Once the ink was layered, we finally got to press the print using a car. What this entailed was placing the MDF of a sheet of paper and placing them between two wooden planks which the car would drive over in order to press the ink onto the paper.

The finally step carefully peeling the MDF of the sheet to reveal the print, and then putting on a rack to dry.

Overall we were quite happy with the result and made a few more copies of the print. I really enjoyed the workshop and working with this medium.

Painting and Walking Gallery Tour in London

(Italicised quotes from the press releases received at the exhibitions)

1. Modern Art – Sanya Kantarovsky ‘Feral Neighbours’

First exhibition we visited on the tour. In this gallery space, the paintings were large, vividly coloured with a cartoonish style. The paintings felt like an intimate portrayal of personal scenes, a feeling that felt a bit unsettling at times.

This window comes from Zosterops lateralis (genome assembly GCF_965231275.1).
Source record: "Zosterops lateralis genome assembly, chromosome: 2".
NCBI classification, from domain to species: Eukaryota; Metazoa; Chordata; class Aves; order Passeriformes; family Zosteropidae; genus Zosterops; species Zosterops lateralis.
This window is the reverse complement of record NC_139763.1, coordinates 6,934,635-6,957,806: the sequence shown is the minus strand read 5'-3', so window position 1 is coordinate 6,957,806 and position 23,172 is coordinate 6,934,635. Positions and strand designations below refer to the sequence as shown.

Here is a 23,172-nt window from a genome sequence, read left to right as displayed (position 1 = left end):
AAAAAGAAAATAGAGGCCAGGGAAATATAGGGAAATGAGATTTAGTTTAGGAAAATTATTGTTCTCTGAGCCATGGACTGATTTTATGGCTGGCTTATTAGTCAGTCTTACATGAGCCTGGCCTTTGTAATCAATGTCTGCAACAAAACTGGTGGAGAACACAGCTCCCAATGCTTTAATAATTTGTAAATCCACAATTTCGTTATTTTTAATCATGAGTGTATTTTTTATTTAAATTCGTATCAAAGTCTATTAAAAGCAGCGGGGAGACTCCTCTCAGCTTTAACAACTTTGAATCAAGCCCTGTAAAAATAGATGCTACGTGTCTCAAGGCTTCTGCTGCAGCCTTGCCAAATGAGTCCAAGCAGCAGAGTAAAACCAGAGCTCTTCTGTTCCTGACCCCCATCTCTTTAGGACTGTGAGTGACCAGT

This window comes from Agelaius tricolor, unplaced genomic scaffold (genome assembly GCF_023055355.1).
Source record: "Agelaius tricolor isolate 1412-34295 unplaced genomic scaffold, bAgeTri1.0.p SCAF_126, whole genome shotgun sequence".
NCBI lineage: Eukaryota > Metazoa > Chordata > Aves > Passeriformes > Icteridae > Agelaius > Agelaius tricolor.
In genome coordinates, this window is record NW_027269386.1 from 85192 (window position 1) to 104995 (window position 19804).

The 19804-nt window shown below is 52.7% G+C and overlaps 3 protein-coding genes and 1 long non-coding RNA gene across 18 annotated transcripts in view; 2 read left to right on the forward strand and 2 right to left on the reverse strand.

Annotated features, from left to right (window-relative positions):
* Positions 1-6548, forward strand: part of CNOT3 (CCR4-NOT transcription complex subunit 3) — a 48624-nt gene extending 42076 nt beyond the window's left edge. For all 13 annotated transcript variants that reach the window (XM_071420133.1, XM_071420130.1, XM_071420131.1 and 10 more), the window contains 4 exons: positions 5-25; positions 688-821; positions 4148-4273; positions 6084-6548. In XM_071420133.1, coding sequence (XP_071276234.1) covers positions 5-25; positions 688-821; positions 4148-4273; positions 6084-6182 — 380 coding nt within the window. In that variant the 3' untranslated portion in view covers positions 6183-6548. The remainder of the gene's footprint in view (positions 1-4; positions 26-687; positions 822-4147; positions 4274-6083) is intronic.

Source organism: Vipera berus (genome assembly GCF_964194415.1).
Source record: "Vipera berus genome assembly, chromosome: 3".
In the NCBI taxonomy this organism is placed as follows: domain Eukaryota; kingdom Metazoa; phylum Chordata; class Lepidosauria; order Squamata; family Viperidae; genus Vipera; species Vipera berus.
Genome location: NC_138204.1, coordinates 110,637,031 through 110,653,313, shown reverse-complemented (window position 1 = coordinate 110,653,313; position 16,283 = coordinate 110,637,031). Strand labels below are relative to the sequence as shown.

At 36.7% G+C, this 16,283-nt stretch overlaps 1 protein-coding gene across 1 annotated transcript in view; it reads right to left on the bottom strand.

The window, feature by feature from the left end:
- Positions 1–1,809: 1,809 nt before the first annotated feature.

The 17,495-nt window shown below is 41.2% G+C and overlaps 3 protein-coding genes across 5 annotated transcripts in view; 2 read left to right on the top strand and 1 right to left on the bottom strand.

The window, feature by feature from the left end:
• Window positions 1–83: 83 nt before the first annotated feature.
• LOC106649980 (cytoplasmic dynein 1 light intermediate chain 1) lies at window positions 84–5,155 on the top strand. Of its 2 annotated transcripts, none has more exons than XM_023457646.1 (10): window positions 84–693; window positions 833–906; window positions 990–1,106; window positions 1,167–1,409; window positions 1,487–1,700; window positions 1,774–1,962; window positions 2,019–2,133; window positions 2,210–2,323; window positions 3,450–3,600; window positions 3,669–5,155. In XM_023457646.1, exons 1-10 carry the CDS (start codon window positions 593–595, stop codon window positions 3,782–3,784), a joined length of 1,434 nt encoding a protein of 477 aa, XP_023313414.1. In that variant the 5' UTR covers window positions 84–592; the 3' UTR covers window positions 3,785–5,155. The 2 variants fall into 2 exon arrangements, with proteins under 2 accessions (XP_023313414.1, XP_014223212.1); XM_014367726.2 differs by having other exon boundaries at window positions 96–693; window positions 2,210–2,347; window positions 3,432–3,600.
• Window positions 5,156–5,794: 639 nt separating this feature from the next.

2. Victoria Miro – Nijdeka Akunyili Crosby ‘Portals’ & Group Show ‘Protest’

The first exhibition we visited at the Victoria Miro was Protest, a group exhibition including 17 artists.

The exhibition was an exhibition of historical and contemporary works by artists concerned with the socio-political issues of their day, who question the status quo and the power structures found within societies, and who take the language of protest as a means to explore its potency.

My favourite works from the exhibition were:

  • Doug Aitken’s Free, 2016 – a sculptural text work lined with shattered mirror that takes a single word and through the actions of light and reflectivity, turns a ‘quick read’ into an endlessly shifting experience.